It was near impossible for a company executive or representative to meet with their far-away factory in person. The pandemic has made this exponentially more difficult. It is even harder to travel in-person to source a new factory. How can one pivot their supply chain effectively during this time? The answer is simple – digitize. Using technology, you can improve your engagement with your current supply chain participants AND source new production/supplier partners.
New doors open to diverse suppliers
While many businesses still use Alibaba or Amazon to source new vendors, the Suuchi GRID’s Global Sourcing Network allows businesses to connect with new supply chain partners worldwide. Based on sought after quantity, quality, etc., you can interact, shop, and bid out your purchase orders. The transition to a digital future from legacy sourcing processes is essential for companies to survive today’s market.
A diverse supply chain enables a company to ramp up or slow down operations rapidly and even produce different quantities or product lines across different continents. For example, having a South American preferred factory and US and South-East Asian factories gives companies a strategic advantage of flexibility in order quantities. This flexibility enables nimble pivots, which in turn future-proofs businesses and societal outcomes.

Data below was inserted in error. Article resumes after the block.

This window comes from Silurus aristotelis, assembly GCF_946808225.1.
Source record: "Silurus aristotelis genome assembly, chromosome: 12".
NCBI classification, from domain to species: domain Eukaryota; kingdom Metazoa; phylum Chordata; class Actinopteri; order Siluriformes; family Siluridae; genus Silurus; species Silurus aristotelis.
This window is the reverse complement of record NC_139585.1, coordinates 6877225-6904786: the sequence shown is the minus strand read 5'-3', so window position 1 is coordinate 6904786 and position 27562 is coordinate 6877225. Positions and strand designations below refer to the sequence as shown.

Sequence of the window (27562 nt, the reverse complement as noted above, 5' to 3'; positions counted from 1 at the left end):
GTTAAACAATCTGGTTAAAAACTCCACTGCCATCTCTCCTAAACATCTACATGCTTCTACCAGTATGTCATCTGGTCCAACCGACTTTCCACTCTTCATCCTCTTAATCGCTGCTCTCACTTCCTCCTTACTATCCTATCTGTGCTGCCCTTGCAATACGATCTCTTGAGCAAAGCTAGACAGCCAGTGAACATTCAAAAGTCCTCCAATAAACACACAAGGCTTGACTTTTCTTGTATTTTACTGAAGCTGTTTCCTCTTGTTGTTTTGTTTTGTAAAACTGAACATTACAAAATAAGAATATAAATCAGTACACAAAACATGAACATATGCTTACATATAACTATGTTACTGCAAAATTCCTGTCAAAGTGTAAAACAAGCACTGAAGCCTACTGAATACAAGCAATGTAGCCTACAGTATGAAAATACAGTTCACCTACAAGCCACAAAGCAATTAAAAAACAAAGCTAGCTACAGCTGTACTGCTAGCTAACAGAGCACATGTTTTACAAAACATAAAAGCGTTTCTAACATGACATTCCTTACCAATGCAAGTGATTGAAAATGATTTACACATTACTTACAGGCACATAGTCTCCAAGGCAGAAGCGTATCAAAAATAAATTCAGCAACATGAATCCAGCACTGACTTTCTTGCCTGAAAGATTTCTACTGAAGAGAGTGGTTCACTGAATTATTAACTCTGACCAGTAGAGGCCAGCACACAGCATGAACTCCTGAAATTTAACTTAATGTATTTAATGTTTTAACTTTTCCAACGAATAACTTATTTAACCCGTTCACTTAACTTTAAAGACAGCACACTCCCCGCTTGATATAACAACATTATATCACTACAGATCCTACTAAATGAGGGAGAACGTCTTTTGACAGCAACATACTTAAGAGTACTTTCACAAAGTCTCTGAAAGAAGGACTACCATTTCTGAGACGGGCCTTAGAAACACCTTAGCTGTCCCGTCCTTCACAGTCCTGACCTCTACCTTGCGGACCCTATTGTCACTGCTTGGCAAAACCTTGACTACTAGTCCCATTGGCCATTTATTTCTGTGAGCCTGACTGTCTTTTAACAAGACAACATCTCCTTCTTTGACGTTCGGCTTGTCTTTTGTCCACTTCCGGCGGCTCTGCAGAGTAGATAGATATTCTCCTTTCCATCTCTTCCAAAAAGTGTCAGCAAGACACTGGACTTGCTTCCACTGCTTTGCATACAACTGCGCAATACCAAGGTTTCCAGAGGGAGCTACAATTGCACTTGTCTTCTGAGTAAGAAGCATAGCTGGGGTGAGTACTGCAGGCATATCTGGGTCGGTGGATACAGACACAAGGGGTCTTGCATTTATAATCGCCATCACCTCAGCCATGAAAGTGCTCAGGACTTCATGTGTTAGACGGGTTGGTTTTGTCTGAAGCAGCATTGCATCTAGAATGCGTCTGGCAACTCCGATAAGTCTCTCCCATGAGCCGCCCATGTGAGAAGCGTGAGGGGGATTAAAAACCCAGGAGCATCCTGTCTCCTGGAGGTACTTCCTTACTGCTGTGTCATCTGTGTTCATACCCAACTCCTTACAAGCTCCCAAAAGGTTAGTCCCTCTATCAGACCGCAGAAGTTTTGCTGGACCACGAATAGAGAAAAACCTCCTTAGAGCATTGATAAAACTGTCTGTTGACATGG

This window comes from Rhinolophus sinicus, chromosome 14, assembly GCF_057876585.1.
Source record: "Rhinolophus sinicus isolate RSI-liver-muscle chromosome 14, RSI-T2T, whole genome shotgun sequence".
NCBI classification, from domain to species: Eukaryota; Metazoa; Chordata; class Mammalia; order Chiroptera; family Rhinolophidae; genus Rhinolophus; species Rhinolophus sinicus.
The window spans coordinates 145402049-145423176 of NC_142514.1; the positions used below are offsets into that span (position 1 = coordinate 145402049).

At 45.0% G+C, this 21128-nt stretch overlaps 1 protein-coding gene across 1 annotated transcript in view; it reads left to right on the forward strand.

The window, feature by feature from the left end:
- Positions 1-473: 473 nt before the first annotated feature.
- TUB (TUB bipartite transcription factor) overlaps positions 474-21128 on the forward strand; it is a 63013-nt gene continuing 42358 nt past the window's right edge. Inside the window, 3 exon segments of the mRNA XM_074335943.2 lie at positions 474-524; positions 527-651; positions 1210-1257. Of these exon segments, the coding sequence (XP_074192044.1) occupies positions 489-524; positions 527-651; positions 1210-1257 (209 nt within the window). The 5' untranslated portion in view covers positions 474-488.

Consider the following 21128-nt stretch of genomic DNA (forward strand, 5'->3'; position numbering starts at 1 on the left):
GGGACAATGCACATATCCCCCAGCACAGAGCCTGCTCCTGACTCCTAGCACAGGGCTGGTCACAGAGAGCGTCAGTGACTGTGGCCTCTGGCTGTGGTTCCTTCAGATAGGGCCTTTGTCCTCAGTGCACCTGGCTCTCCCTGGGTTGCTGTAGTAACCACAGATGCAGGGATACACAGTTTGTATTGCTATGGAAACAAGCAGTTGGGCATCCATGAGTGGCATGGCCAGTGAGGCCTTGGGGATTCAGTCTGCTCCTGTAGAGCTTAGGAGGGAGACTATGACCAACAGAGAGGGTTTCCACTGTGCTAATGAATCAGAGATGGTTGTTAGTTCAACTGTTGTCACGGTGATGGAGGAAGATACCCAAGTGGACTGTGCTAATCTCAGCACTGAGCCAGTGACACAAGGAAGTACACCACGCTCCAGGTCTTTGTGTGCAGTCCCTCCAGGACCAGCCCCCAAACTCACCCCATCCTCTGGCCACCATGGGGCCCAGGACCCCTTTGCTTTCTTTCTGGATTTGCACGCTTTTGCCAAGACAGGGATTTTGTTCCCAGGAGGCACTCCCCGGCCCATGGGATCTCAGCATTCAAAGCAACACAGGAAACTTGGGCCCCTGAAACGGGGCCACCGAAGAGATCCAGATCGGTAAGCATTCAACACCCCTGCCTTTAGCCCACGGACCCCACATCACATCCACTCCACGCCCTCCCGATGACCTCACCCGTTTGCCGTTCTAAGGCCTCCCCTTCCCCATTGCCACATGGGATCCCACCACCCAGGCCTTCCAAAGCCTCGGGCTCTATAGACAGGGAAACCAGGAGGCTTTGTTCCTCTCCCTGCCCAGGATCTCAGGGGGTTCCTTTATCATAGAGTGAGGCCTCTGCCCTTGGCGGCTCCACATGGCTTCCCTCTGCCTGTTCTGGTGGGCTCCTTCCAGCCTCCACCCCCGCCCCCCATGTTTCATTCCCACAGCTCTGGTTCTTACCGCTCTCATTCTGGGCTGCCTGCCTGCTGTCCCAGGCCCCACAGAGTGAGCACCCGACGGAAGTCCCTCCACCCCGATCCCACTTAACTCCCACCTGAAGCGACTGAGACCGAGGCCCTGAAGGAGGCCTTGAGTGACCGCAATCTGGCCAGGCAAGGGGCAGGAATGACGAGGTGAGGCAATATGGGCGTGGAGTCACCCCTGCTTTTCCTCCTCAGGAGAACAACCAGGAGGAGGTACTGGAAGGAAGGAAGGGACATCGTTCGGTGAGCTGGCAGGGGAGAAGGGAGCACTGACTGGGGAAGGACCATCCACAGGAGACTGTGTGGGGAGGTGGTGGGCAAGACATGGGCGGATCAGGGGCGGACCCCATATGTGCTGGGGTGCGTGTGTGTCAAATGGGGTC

Communicate and collaborate on a new level
When considering new supply chain partners, it is essential that you formally vet them. In our virtual world, you must have tools in place to communicate with the supplier before beginning negotiations and entering into contracts. It is also crucial that the solutions your company utilizes remain consistent throughout the entire relationship. Email, text, WhatsApp, and phone calls do not suffice when interacting across different time zones and managing hundreds of projects with dozens of vendors. Instead, companies need a centralized and fully integrated supply chain management platform that democratizes access for all supply chain participants.
COVID-driven supply chain bottlenecks have led businesses to realize how essential it is to have a diverse vendor and supplier network. Take conscious steps to optimize and future-proof your supply chain.